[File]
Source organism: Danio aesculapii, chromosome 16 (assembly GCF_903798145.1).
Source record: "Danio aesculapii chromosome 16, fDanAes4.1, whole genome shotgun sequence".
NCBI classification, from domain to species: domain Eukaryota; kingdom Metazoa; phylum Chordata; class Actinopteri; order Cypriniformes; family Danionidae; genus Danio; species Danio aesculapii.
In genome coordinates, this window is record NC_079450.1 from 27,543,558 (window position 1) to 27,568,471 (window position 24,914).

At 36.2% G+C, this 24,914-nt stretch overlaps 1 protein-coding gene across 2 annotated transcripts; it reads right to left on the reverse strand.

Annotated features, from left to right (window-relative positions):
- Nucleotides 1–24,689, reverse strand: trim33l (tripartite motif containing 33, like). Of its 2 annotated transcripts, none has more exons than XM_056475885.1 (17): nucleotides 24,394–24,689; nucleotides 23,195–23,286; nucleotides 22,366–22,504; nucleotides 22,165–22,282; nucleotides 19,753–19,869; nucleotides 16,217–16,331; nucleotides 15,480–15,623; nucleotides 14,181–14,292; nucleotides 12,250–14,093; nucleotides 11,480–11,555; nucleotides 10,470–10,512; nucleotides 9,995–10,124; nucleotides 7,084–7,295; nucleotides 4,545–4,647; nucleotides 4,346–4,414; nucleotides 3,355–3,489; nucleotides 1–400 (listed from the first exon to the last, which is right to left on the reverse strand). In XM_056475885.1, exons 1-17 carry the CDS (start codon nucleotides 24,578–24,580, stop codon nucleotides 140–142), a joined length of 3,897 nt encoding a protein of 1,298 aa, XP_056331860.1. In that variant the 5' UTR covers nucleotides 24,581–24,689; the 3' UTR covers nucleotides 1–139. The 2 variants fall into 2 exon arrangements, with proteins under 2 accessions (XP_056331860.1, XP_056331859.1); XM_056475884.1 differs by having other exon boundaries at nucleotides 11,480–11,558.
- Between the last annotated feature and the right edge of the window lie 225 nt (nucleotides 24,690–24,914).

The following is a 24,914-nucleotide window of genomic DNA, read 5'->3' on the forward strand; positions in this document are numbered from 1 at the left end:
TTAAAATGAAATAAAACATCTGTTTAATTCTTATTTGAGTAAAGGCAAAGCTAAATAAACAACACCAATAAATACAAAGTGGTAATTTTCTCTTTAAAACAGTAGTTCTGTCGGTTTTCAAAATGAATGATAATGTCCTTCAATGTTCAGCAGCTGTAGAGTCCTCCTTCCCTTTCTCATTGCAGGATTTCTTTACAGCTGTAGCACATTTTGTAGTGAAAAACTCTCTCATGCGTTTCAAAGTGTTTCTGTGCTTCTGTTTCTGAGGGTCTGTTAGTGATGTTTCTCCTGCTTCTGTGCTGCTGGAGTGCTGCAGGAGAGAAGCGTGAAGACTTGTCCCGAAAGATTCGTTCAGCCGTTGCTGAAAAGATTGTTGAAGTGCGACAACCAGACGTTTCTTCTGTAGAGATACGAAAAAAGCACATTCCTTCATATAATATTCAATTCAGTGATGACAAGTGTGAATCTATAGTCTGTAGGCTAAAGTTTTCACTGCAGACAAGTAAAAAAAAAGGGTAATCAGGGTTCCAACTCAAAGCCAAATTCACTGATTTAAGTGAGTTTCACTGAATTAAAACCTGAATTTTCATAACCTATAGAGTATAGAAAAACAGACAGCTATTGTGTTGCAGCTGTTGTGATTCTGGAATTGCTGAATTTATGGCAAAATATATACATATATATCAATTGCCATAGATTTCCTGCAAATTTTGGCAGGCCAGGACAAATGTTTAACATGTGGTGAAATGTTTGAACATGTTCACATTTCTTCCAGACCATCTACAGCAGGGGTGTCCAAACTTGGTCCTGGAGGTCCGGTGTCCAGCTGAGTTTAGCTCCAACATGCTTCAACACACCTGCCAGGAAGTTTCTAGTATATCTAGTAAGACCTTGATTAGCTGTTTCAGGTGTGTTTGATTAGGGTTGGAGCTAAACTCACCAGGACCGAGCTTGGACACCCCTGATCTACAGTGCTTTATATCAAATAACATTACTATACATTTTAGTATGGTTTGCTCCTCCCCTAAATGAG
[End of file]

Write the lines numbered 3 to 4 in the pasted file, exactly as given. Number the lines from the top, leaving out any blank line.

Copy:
NCBI classification, from domain to species: domain Eukaryota; kingdom Metazoa; phylum Chordata; class Actinopteri; order Cypriniformes; family Danionidae; genus Danio; species Danio aesculapii.
In genome coordinates, this window is record NC_079450.1 from 27,543,558 (window position 1) to 27,568,471 (window position 24,914).